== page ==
Complaint to The Independent

Good morning

I am writing to you to complain about an article I read in your online edition on levels of exercise in four-year olds.

The article, once in its body and once in a photo caption, states that “dyslexia, dyspraxia and ADHD – conditions which can be improved with the correct levels of physical activities”.

I’m afraid that this statement (which is not backed up with any evidence – and the only study to “prove” it has been rubbished by experts) is highly dangerous to people like me who are dyslexic.

Dyslexia is often an inherited condition, it effects the wiring of the brain.  It cannot be corrected or cured.  Most improvements dyslexic people achieve come from extremely hard work on their part, and trial and error.  However dyslexia does not go away.  Certain situations, like being under stress or having a bad night sleep means that the dyslexic persons coping mechanism can break down.

As an employee I have been discriminated against at work due to my dyslexia. In one PR company in which I worked I was told dyslexia wasn’t a disability, that my dyslexia didn’t count, I was criticised for the results of a report from a dyslexia test they sent me on – which found me dyselxic, just like the three times before in my life when I’ve been tested.  Directors refused to make reasonable adjustments and my line manager presented me with a list of “mistakes” I had made with the monetary costs to the company of each one.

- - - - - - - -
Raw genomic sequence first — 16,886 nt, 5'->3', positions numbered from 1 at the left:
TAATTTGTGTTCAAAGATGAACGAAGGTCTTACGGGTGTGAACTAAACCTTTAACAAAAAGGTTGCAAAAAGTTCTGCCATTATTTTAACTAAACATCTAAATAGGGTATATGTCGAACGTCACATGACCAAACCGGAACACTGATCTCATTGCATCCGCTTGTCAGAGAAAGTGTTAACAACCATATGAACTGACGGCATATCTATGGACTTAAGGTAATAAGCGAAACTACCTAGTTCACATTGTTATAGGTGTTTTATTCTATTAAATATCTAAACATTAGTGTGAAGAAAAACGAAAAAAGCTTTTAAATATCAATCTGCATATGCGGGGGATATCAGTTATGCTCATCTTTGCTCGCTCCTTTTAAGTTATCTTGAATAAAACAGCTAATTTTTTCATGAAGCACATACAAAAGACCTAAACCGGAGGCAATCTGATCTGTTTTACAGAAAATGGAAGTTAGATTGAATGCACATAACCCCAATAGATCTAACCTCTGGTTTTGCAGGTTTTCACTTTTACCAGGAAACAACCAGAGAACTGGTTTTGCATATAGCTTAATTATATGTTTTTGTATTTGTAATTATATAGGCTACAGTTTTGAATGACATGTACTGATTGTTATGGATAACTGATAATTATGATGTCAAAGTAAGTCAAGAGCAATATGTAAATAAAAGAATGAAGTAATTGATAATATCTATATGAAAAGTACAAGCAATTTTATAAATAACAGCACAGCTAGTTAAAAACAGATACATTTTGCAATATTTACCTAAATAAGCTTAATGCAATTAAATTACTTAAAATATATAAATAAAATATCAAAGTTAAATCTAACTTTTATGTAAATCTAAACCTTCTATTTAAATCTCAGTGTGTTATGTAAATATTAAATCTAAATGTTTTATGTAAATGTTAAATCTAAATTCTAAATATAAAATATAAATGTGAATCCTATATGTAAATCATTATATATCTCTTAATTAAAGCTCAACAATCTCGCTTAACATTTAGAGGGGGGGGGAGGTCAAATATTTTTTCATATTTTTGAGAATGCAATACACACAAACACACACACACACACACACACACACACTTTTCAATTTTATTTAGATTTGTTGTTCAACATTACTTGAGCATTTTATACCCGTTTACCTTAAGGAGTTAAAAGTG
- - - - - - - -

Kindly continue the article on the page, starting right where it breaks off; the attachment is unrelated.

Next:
All this happened while the Director who refused to make adjustments kept on telling me what a great place it was to work.  Funnily enough after I brought my union in on the dispute the company made me redundant.

This bullying, based on my disability – a protect characteristic – had a severe impact on my mental health. Of course the stress meant I could not effectively apply coping mechanisms and it made my dyslexia worse while I worked there.

The reason I am telling you this is to demonstrate how employers who would bend over backwards to assist an employee with a visible disability, will see nothing wrong with with discriminating against hidden disability.

This position has happened because of decades of dyslexia “jokes” (jokes my own family members made), myths and misconceptions. These are “jokes” which we still see on TV – we’re the only disabled group who it is socially acceptable to poke fun at because of their disability.

Unfortunately your article will feed those myths and misconceptions. There will be another dyslexic out there who when they ask for reasonable adjustments, will have them refused and be told to exercise more by another clueless and ill equipped boss.  This will impact on their ability to do their job, their mental health and self confidence.

While I understand that The Independent generally champions the causes of disabled people, with this article you’ve added another brick to the considerable wall we have to climb.